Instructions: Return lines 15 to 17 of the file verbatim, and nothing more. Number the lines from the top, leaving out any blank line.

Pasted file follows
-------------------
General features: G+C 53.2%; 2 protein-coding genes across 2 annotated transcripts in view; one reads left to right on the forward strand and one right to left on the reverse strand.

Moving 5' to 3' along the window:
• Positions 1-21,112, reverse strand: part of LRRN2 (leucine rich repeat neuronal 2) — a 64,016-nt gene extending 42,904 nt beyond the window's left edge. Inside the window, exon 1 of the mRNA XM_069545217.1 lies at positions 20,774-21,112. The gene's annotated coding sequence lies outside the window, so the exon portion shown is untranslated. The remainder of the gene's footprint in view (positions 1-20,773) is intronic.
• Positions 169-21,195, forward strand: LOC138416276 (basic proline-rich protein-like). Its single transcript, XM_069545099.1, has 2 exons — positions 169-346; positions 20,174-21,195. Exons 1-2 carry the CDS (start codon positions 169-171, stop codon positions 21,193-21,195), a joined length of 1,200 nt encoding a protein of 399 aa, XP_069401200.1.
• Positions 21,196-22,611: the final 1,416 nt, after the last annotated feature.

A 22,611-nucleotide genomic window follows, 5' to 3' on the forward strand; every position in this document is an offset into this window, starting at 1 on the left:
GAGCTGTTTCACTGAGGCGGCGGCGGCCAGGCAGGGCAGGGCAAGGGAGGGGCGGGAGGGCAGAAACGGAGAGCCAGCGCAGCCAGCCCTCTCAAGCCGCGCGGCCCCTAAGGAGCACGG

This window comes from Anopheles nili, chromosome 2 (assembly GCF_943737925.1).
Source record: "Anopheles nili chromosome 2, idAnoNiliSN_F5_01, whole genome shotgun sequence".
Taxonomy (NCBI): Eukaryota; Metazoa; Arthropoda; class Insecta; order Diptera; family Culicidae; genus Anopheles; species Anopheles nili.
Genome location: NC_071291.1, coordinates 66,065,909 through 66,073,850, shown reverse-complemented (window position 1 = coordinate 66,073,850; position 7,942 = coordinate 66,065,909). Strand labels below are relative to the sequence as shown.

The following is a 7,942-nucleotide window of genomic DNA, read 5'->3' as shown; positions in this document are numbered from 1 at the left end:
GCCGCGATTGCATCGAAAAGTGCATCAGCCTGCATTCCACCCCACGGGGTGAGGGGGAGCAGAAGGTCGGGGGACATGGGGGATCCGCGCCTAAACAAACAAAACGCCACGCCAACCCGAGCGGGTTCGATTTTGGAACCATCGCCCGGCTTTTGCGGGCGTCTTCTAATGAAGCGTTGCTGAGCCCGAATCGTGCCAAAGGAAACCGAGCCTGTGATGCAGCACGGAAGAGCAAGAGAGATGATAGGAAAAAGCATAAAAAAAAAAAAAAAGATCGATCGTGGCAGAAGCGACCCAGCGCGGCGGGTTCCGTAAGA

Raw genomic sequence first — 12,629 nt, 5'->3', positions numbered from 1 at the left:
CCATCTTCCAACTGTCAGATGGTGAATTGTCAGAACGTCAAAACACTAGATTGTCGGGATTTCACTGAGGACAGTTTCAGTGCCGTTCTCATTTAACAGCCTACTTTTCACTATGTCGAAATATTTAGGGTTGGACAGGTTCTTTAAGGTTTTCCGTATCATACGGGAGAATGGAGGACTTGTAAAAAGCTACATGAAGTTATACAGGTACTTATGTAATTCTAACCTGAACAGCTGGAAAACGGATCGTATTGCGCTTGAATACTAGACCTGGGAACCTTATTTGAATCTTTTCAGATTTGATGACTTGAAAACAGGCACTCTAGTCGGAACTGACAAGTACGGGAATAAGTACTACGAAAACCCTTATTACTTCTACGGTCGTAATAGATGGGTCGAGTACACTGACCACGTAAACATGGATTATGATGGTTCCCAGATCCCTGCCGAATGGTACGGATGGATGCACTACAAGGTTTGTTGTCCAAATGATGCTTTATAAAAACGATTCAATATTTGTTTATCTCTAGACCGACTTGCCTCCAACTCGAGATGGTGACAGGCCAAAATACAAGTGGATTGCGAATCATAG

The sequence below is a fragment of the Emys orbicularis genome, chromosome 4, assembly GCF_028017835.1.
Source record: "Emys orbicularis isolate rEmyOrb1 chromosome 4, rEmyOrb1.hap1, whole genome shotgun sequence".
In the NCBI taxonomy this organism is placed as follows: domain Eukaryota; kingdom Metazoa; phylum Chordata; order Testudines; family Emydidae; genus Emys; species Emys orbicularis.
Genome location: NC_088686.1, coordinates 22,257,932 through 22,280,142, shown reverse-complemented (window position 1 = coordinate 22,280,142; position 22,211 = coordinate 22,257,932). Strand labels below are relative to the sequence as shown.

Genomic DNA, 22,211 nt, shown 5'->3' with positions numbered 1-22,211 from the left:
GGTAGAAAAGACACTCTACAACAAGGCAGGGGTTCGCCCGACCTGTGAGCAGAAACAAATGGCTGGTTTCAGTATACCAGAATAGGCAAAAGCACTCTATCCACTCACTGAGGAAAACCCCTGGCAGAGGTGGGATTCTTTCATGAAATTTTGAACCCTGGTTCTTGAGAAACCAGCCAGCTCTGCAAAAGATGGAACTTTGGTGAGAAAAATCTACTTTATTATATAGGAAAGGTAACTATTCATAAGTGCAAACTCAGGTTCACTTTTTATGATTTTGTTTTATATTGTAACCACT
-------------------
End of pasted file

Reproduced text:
CCATCTTCCAACTGTCAGATGGTGAATTGTCAGAACGTCAAAACACTAGATTGTCGGGATTTCACTGAGGACAGTTTCAGTGCCGTTCTCATTTAACAGCCTACTTTTCACTATGTCGAAATATTTAGGGTTGGACAGGTTCTTTAAGGTTTTCCGTATCATACGGGAGAATGGAGGACTTGTAAAAAGCTACATGAAGTTATACAGGTACTTATGTAATTCTAACCTGAACAGCTGGAAAACGGATCGTATTGCGCTTGAATACTAGACCTGGGAACCTTATTTGAATCTTTTCAGATTTGATGACTTGAAAACAGGCACTCTAGTCGGAACTGACAAGTACGGGAATAAGTACTACGAAAACCCTTATTACTTCTACGGTCGTAATAGATGGGTCGAGTACACTGACCACGTAAACATGGATTATGATGGTTCCCAGATCCCTGCCGAATGGTACGGATGGATGCACTACAAGGTTTGTTGTCCAAATGATGCTTTATAAAAACGATTCAATATTTGTTTATCTCTAGACCGACTTGCCTCCAACTCGAGATGGTGACAGGCCAAAATACAAGTGGATTGCGAATCATAG

The sequence below is a fragment of the Emys orbicularis genome, chromosome 4, assembly GCF_028017835.1.
Source record: "Emys orbicularis isolate rEmyOrb1 chromosome 4, rEmyOrb1.hap1, whole genome shotgun sequence".